With the holidays coming up fast, the mobile game industry is in the middle of its busiest and most profitable few months of the year. According to a 2014 Newzoo report, consumer spending on smartphone and tablet games is highest during December and January. Indeed, some developers tell me they make up to 35% of their annual revenue between Halloween and Valentine’s Day. Game events, sales, promotions, new content releases – most of you mobile game developers have been preparing for the holiday season since last Summer.
But are you prepared on the security front? Let’s look at the most common cheating/hacking scenarios during the holidays. We’ll also explore security measures you can implement to ensure that you keep fraud and cheating from happening, while still providing a great game experience for your players.
1. Limited Item Releases & Sales
Whether it’s Christmas trees, red hearts, or turkey hats, every holiday is an opportunity to sell premium seasonal content that is not otherwise available for the rest of the year. Scarcity, rarity and limited availability work with the spirit of the season to drive sales. During the holidays, game developers often also put out deals on regular in-app purchase items. In both cases, the holidays are a ripe time for fraudsters looking to make a quick buck -- and for players who don’t want to pay for in-game content, looking for a scam. Here’s how:
In-App Purchase Fraud & Increased Chargebacks
Example of IAP fraud being attempted and detected by an app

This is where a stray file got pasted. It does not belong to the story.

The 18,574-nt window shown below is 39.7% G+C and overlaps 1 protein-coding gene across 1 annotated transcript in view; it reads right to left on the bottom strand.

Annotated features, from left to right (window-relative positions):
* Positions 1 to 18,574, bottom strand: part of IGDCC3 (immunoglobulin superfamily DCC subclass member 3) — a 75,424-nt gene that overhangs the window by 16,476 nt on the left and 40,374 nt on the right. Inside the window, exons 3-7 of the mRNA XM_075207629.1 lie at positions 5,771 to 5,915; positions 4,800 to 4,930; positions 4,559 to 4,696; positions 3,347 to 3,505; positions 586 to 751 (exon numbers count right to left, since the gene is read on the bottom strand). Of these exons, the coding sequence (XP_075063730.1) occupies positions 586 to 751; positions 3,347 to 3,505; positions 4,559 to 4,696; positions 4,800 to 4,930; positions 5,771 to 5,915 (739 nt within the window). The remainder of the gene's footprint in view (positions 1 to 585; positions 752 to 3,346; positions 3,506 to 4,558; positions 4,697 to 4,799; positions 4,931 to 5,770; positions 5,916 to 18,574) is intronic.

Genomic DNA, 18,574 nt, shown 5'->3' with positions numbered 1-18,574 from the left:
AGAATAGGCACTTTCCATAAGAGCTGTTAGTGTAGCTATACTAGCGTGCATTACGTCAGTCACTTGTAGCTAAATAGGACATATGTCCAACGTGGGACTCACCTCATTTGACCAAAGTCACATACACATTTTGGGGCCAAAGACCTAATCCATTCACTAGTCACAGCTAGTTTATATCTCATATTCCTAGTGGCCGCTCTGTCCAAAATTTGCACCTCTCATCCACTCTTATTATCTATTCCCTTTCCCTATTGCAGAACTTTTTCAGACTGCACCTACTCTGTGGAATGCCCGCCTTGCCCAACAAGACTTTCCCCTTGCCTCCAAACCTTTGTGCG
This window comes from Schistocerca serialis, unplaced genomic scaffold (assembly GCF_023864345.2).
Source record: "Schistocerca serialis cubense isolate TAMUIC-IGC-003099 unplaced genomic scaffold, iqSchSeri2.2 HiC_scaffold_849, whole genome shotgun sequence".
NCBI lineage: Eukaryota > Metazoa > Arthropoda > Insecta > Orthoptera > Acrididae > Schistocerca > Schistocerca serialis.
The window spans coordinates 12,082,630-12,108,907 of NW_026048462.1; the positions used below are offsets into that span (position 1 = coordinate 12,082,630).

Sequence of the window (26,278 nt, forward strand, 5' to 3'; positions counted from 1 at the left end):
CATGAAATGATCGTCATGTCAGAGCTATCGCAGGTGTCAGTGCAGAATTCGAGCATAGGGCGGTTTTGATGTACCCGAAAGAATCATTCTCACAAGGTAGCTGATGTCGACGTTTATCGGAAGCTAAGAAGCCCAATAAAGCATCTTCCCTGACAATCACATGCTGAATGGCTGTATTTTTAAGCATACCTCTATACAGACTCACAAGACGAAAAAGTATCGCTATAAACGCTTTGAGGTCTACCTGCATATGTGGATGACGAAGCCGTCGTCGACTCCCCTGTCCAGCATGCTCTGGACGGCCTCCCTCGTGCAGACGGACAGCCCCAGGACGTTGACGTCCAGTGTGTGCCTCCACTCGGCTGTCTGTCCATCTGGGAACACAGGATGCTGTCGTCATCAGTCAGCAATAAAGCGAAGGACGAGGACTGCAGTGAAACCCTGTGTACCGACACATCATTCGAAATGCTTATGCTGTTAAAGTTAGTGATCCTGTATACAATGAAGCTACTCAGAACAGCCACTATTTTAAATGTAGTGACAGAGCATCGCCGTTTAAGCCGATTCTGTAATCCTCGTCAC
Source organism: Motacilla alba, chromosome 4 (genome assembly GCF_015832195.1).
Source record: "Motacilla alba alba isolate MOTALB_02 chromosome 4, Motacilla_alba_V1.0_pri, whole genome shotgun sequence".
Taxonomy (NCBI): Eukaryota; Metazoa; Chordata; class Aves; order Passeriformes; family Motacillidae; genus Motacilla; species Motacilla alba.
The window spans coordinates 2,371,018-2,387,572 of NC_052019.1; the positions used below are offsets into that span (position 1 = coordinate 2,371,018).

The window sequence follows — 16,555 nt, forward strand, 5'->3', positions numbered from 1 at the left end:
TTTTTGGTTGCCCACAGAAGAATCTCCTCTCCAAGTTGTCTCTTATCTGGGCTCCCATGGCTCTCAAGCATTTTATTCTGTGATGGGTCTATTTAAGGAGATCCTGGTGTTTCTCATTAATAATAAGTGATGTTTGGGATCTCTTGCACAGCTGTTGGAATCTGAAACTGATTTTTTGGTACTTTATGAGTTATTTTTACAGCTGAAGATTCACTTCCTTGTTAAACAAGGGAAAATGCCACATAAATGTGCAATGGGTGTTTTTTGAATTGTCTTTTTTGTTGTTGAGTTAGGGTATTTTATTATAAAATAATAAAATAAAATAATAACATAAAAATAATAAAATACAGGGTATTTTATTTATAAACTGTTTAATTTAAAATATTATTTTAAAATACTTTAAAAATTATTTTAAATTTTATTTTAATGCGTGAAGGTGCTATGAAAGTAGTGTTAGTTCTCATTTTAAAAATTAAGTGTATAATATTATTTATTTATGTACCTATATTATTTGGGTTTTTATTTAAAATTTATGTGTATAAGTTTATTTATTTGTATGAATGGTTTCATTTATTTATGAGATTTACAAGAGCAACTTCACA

With the increase in holiday sales volume comes the increased possibility of payment fraud and chargebacks. Risk-management provider Verifi reports that chargebacks can increase up to 50% during the holiday season, while according to Swrve, one in five in-app purchases on Android apps and mobile games are fraudulent.
IAP receipt verification between the client and the server is vulnerable to man in the middle (MitM) attack. Source: Futurice.
Many apps directly send the in-app-purchase (IAP) receipt to the Apple or Google Play store servers for verification. However, anyone using readily available IAP crackers can easily intercept and modify that receipt as it moves between the client and the server. These tools capture some random but valid IAP receipt that was once made, store it, and then let people use it over and over again for the same product -- or even other items in different apps.
Fraudulent transactions also increase during the holiday season, stemming from stolen or fake credit card information and chargebacks from users. Even more concerning, when a player uses illegal payment spoofing software, the software may contain malware or viruses that infect devices or steal personal information.
2. Holiday Game Content & Events
Many games have added fun holiday-themed features or even release a separate app for the occasion. Source: AppAdvice.
The holidays are great fun for game designers – Christmas tree monster! Halloween map! New Year’s fireworks effects! Developers try to incorporate as much special themed content as possible to give players more fun and increase engagement -- special monsters or challenges, increased EXP events, special PvP/PvE/GvG tournaments…the sky’s the limit. But with this fresh content comes new opportunities for hackers:
Top image: Normal game play. Bottom image: Game values strangely high after memory hack. (Source: SEWORKS’ proprietary game memory hacking demo)